– Check out the new video from Sydney folk-pop four piece Nova and the Experience, “Jennifer Lawrence”. Details here

Vance Joy has finally revealed details of his debut album including the first single “Mess is Mine”. Details here

– Sydney singer-songwriter Patrick James is heading out on tour this August and September and has released his new video “Message”. Details here

– A brand new Americana festival, Out On The Weekend, was announced for Melbourne this October featuring Justin Townes Earle, Henry Wagons, Ryan Bingham, Robert Ellis, Lindi Ortega, Nikki Lane, The Delines, Jonny Fritz, Emma Swift, Chris Altmann, Raised By Eagles and The Morrisons. Details here

– My mission to get Australian’s loving Jack McNeill and Charlie Heys continues with their new video “A Hymn to the Wolves”. Details here

Timber and Steel’s favourite little bluegrass festival JamGrass in Melbourne has announced its first round of artists for 2014 including Mustered Courage, The Perch Creek Family Jugband, Sal Kimber & the Rollin’ Wheel, The Morrisons, The Seals, Tattletale Saints, One Up, Two Down, Annie Lou and The Stage Hogs

John Flanagan is heading to Sydney for shows at Menagerie and Little Features. Details here

Trampled By Turtles have released their new video “Wild Animals” from their album from the same name. Details here

Kasey Chambers released her rocking new video “Wheelbarrow”. Details here

– Sydney folk-rock band Castlecomer have announced tour dates for this September. Details here

Angus and Julia Stone have released their new video “A Heartbreak” and have announced more shows in Sydney, Melbourne and Brisbane for their September tour. Details here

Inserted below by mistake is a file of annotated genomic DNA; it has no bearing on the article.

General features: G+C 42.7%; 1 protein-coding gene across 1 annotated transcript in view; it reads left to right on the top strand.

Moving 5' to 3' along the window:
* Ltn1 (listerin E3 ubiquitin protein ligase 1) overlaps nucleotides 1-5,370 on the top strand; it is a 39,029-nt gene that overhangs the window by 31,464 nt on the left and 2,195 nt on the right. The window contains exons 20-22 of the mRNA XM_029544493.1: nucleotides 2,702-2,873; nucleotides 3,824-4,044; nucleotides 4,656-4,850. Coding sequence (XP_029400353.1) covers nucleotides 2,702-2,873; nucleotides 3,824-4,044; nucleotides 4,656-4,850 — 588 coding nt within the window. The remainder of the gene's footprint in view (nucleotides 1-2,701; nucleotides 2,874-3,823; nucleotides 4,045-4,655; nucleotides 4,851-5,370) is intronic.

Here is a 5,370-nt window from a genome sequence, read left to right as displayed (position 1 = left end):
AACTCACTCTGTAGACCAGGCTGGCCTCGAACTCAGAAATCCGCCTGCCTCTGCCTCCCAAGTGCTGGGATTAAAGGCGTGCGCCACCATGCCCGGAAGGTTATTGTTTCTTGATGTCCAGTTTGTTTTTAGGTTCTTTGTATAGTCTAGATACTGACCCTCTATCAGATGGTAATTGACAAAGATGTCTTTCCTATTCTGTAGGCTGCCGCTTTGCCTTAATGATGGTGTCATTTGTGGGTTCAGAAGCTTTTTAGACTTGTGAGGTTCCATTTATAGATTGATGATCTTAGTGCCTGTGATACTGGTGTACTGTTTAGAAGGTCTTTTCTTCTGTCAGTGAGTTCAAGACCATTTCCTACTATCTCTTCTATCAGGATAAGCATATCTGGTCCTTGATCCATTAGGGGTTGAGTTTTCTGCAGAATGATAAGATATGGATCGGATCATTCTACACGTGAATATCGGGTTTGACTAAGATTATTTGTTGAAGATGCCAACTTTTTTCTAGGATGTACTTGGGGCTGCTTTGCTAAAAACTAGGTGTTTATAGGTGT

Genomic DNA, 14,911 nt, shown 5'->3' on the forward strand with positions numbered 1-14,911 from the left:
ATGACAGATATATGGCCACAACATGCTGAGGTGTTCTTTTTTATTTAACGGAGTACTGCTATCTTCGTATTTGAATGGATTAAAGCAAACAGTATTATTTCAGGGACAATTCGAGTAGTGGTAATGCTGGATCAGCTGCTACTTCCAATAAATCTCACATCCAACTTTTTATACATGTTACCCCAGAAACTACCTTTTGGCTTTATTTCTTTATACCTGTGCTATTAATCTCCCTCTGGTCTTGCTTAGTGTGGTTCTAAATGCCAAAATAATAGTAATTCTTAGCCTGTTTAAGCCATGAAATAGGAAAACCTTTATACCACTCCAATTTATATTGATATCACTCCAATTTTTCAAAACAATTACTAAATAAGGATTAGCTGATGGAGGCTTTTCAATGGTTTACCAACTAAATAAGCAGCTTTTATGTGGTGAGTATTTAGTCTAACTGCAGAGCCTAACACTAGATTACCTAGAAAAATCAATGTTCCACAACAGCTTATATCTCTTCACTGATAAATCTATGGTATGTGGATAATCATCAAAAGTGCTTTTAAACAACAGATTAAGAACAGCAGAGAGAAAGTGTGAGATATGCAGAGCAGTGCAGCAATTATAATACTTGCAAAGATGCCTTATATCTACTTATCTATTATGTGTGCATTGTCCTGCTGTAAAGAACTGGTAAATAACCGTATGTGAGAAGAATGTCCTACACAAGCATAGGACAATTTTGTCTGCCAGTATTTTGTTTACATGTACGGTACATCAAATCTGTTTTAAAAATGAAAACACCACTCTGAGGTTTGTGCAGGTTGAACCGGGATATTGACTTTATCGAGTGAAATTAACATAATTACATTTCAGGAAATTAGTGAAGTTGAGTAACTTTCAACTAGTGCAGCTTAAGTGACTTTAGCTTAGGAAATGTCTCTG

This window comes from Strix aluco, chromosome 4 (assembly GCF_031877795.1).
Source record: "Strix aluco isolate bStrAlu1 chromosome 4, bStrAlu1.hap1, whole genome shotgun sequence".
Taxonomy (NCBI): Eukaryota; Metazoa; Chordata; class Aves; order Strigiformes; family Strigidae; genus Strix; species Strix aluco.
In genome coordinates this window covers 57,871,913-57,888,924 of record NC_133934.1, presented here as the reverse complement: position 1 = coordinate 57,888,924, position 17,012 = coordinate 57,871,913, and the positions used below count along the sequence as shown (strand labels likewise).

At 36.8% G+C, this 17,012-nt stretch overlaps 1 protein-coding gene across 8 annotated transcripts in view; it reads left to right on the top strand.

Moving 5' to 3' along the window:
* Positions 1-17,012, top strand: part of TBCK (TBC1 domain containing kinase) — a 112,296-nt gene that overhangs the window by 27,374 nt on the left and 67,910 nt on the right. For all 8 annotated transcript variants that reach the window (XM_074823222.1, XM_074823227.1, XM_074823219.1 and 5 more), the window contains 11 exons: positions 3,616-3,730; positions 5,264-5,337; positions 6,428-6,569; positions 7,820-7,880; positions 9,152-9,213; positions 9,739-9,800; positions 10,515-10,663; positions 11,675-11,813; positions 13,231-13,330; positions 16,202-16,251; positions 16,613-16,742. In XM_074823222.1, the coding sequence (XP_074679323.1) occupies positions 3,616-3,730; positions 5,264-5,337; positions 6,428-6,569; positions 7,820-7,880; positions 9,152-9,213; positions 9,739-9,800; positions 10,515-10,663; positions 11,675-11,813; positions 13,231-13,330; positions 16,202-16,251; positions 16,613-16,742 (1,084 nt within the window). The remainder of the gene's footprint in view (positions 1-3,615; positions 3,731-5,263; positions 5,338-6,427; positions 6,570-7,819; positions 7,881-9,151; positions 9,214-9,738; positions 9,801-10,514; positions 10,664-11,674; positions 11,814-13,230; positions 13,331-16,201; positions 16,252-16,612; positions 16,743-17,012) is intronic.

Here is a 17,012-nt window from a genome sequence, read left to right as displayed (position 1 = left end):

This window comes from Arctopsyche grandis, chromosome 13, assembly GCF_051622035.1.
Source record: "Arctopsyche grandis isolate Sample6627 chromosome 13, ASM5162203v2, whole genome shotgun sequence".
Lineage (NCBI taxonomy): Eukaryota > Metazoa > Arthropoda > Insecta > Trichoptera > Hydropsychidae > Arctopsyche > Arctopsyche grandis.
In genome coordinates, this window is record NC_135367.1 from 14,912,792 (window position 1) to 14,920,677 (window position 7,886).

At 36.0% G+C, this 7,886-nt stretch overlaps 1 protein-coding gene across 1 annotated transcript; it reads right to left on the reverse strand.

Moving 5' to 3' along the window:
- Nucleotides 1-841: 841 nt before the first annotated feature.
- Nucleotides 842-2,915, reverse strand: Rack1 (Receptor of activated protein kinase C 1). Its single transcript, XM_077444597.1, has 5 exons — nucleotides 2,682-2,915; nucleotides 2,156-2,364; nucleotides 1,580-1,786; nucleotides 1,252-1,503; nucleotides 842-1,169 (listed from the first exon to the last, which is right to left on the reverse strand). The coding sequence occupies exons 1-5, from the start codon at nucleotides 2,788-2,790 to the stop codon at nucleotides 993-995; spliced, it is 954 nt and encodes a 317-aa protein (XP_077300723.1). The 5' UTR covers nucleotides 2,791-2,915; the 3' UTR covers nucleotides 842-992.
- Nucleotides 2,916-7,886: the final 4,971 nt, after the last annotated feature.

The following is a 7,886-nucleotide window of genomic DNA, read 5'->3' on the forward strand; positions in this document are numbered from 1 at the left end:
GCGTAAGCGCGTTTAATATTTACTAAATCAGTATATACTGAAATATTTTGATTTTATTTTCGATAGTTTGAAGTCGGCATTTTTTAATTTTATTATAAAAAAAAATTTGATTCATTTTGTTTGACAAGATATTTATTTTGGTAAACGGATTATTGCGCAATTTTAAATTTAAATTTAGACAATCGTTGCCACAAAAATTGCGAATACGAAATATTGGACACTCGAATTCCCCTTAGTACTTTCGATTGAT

– Bi-state sibling duo The Achfields released the video for their track “Grabbed Me By The Heart”. Details here

– Sydney’s Spookyland release their new EP Rock and Roll Weakling today and are streaming the title track online. Details here

Todd Sibbin and The Acadian Driftwood have just released their new video “Man Made Hurricane” and have announced tour dates in August. Details here

– We premiered the new video from Sydney’s Yetis, “Dangerous”. Details here

Releases This Week

Rock and Roll Weakling
Rock And Roll WeaklingSpookyland
iTunes

Timber and Steel Presents

Husky

Husky

Friday 18th July – Northcote Social Club, Melbourne, VIC
Saturday 19th July – Jive Bar, Adelaide, SA
Thursday 24th July – Rosemount Hotel, Perth, WA
Friday 25th July – Mojos, Fremantle, WA

Timber and Steel Recommends – Go To This Gig

Imogen Clark, Darcy Fox and Paige Renee Court

Imogen Clark

It’s the final stretch of the A Tale of Three Cities tour from singer-songwriters Imogen Clark, Darcy Fox and Paige Renee Court with the girls making their way from Adelaide to Sydney. All reports are that the shows have been pretty special so far so make sure you catch the final dates for this tour!

Friday 18th July – The Singing Gallery, McLaren Vale, SA
Saturday 19th July – Hibernian House, Sydney, NSW
Sunday 20th July – Fitzroy Hotel, Windsor, NSW

Gigs Next Week

Ben Howard
Friday 25th July – Astor Theatre, Perth, WA

Busby Marou
Friday 25th July – Brolga Theatre & Convention Centre, Maryborough, QLD

Clare Bowditch with Adalita
Friday 18th July – The Corner Hotel, Richmond, VIC
Friday 25th July – The Gov, Adelaide, SA

Elbury
Saturday 19th July – Oscar’s Alehouse, Belgrave, VIC
Sunday 20th July – Some Velvet Morning, Melbourne, VIC

Fanny Lumsden and the Thrillseekers with Ruby Boots
Friday 18th July – Eastern Riverina Arts, Wagga Wagga, NSW
Friday 18th July – Tooma Hall, Tooma, NSW
Saturday 19th July – Rand Hall, Rand, NSW
Sunday 20th July – Jugiong Hall, Jugiong, NSW
Friday 25th July – Weethalle Hall, Weethalle, NSW

Husky
Friday 18th July – Northcote Social Club, Melbourne, VIC
Saturday 19th July – Jive Bar, Adelaide, SA